11. Charles Woodson

An eight-time Pro Bowler and seven-time All-Pro, Super Bowl champion and former Defensive Player of the Year, Woodson is one of the top cornerbacks in NFL history. The proof is in the numbers: He's 20th in all-time interceptions (54), 17th in interception yards (896) and second in interceptions returned for a touchdown (11).


10. Bob Lemon

Lemon is a seven-time 20-game winner, a seven-time All-Star and a two-time World Series champion with a 1948 no-hitter under his belt to boot. But his mark on the game goes beyond his 207 wins and career 3.23 ERA, Lemon was also an outstanding hitter. He's second all-time for pitchers (if you don't count Babe Ruth) with 37 career home runs.


9. Kevin Garnett

An NBA champion and gold medalist, Garnett has been dominating the league for 17 years now. The 2003-04 NBA MVP is a 14-time All-Star with nine All-NBA and 12 All-Defensive selections. He's 18th on the all-time scoring list (24,270 points) and 12th in rebounds (13,313). And, as many players around the league will attest, he's one of the premiere trash-talkers of his era.


8. Peter Forsberg

Forsberg was a force in his 19-year career (13 in the NHL), winning two Stanley Cups with the Colorado Avalanche and four gold medals with Sweden, along with a multitude of individual honors, including the 2002-03 Hart Memorial Trophy as league MVP. He's fourth all-time in assists per game (.889) and eighth in points per game (1.25).


7. LaDainian Tomlinson

Tomlinson was the definition of a workhorse: Third all-time in career touchdowns (162), fifth all-time in career rush yards (13,684) and holds the record for most overall touchdowns in a single season (31). He was the 2006 NFL MVP and a five-time Pro Bowler. And the man wasn't just one-dimensional as he threw seven touchdowns during his 11-year career.


6. Warren Spahn

With 363 wins (good for sixth all-time) and a career ERA of 3.09, Spahn is widely considered the best southpaw to ever pitch. The Warren Spahn Award is given each year to MLB's best left-handed pitcher. Spahn won at least 20 games 13 times, including a stretch of five consecutive seasons. A 14-time All-Star who threw two no-hitters, Spahn became a World Series champion and Cy Young Award winner in 1957 as a member of the Milwaukee Braves.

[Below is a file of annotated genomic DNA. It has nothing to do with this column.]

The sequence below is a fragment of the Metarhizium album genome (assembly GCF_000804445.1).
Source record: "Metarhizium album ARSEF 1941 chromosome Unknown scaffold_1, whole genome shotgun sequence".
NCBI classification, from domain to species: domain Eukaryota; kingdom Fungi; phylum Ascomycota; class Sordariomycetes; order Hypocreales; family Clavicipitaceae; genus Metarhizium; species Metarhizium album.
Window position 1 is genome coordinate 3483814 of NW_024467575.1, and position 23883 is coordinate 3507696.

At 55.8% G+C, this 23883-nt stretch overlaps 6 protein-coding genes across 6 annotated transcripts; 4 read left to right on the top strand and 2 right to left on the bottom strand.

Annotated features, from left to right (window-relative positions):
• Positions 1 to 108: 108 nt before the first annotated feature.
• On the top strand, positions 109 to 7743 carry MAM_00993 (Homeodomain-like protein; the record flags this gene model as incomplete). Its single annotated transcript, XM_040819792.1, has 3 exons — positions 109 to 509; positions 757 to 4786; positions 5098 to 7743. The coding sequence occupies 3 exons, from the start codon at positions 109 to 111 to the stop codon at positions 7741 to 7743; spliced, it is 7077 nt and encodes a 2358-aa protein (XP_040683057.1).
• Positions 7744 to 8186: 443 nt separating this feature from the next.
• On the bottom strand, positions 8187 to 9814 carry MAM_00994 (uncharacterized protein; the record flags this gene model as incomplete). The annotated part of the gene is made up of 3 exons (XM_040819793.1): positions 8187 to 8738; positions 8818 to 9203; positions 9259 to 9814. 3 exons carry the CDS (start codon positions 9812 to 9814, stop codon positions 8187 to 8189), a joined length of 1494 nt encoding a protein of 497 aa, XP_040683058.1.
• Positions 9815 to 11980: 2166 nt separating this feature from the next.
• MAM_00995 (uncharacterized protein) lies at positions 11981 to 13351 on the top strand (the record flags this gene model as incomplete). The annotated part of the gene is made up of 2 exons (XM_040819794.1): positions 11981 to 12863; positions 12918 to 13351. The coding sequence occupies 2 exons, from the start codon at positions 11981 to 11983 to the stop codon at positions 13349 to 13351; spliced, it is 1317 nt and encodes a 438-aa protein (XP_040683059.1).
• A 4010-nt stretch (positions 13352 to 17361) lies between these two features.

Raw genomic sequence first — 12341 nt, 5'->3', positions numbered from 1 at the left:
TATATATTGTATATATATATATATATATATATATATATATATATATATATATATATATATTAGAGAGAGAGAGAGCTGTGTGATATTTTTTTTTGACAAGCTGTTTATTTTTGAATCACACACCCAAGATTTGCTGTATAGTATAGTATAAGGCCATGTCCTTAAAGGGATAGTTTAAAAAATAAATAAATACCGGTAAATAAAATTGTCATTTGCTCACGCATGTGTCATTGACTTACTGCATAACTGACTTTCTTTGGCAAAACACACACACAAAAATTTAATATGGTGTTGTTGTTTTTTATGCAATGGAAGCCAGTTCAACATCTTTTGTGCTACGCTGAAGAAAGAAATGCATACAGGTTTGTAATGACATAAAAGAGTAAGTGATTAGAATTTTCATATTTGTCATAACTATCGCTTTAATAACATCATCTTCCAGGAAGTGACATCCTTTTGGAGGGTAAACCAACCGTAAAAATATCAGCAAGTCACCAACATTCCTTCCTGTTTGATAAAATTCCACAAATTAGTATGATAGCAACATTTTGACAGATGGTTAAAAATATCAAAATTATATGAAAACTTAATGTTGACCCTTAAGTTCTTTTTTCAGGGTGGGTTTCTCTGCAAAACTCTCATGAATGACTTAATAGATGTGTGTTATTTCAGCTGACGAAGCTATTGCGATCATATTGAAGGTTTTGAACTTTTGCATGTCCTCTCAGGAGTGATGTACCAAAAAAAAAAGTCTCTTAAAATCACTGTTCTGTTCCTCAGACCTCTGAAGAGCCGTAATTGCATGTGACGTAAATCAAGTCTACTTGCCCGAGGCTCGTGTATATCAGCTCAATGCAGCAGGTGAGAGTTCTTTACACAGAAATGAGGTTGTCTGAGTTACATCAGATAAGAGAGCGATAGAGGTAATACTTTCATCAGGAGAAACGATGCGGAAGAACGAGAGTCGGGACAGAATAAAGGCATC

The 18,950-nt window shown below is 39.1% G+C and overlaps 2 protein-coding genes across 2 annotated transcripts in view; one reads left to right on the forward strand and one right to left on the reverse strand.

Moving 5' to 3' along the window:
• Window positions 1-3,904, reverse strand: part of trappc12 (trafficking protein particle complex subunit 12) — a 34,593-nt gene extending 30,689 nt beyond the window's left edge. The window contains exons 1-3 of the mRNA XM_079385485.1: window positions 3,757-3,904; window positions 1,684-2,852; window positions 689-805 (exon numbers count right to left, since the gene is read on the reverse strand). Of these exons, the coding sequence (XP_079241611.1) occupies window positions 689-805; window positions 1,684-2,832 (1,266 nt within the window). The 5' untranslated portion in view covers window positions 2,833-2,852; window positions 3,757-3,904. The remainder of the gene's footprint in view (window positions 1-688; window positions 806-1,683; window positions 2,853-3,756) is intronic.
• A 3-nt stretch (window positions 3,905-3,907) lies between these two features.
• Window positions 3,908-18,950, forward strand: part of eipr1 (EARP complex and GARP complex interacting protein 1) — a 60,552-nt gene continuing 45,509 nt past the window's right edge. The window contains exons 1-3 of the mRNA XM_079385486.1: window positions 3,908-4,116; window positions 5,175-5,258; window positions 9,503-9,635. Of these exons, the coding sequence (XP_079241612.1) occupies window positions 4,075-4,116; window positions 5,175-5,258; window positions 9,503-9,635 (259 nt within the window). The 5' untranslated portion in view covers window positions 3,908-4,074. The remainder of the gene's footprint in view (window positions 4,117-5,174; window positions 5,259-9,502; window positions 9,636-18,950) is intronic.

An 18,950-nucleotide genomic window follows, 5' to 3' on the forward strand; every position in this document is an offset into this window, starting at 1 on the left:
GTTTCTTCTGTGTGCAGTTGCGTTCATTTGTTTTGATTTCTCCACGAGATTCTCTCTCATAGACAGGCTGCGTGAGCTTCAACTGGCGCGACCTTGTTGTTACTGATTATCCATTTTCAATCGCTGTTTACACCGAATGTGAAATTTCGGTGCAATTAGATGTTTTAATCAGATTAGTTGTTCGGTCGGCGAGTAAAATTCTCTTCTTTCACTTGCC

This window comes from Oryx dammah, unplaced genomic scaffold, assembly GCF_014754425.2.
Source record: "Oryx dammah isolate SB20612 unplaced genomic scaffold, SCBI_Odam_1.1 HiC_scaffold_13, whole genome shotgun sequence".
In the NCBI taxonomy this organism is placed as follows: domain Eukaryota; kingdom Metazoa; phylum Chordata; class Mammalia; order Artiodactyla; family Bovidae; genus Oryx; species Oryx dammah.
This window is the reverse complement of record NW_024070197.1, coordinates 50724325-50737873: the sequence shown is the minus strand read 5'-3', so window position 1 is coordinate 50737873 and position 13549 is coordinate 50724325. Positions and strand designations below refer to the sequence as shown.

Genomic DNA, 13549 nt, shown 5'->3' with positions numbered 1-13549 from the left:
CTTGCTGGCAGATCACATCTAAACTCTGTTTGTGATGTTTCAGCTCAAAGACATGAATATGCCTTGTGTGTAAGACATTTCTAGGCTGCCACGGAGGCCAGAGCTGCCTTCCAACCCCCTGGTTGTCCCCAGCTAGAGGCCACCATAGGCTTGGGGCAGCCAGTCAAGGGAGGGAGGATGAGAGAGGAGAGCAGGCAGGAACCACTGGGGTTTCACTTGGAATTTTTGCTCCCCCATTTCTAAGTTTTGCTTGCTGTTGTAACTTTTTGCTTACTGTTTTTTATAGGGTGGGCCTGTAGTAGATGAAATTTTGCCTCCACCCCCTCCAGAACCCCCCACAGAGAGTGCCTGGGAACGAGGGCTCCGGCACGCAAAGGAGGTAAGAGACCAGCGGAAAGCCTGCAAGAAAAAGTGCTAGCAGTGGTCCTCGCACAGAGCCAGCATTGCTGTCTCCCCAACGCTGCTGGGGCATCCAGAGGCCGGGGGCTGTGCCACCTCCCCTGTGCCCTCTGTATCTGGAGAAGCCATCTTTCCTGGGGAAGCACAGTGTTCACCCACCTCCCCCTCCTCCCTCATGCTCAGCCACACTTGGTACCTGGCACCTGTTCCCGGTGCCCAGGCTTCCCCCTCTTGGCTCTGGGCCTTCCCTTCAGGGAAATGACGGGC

5. Stan Mikita

A Stanley Cup champion and two-time NHL MVP, Mikita helped create and sustain the offensive juggernaut that was the Blackhawks of the 1960's. He led the NHL in scoring four times, was a nine-time All-Star and ranks 29th in career goals (541) and 31st in career playoff goals (59). His true claim to fame? A fictional donut shop named "Stan Mikita's Donuts" in the 1992 comedy "Wayne's World."


4. Roger Clemens

The Rocket wore No. 21 from his rookie season with the Red Sox through his tenure with the Blue Jays. He didn't win his first World Series until he was traded to the Yankees in 1999 and had to switch his number. But while wearing No. 21, Clemens won 233 games, five Cy Young awards, became the only pitcher to ever strike out 20 batters in a single game twice and won the AL MVP in 1986.


3. Deion Sanders

"Prime Time" was one of the most feared corners in NFL history (who also found some time to be an MLB outfielder). A perennial Pro Bowler and two-time Super Bowl champion, the 1996 Defensive Player of the Year ranks fourth in both career interception yards (1,331) and interceptions returned for a touchdown (9). Not convinced? He's also one of only two players in NFL history to score a touchdown in six different ways: Interception return, punt return, kickoff return, receiving, rushing and fumble recovery.


2. Tim Duncan

Nicknamed "The Big Fundamental," Duncan has quietly catapulted himself into the forefront of the "best power forward ever" discussion. With the help of a perfect low-post bank shot, Duncan is a four-time NBA champion with three Finals MVP's, a two-time NBA MVP, and a 13-time All-Star. And to think that he originally dreamed of being an Olympic swimmer.


1. Roberto Clemente

The Pirates right fielder assembled quite the resume during his 18-year career. Along with a .317 batting average and exactly 3,000 hits, he compiled 15 All-Star appearances and 12 Gold Gloves. He was a two-time World Series champion (series MVP in 1971) and the 1966 National League MVP. Even more impressive was his charity work off the field. Clemente died in an airplane crash while en route to deliver relief supplies for earthquake victims in Nicaragua in 1972.

previous next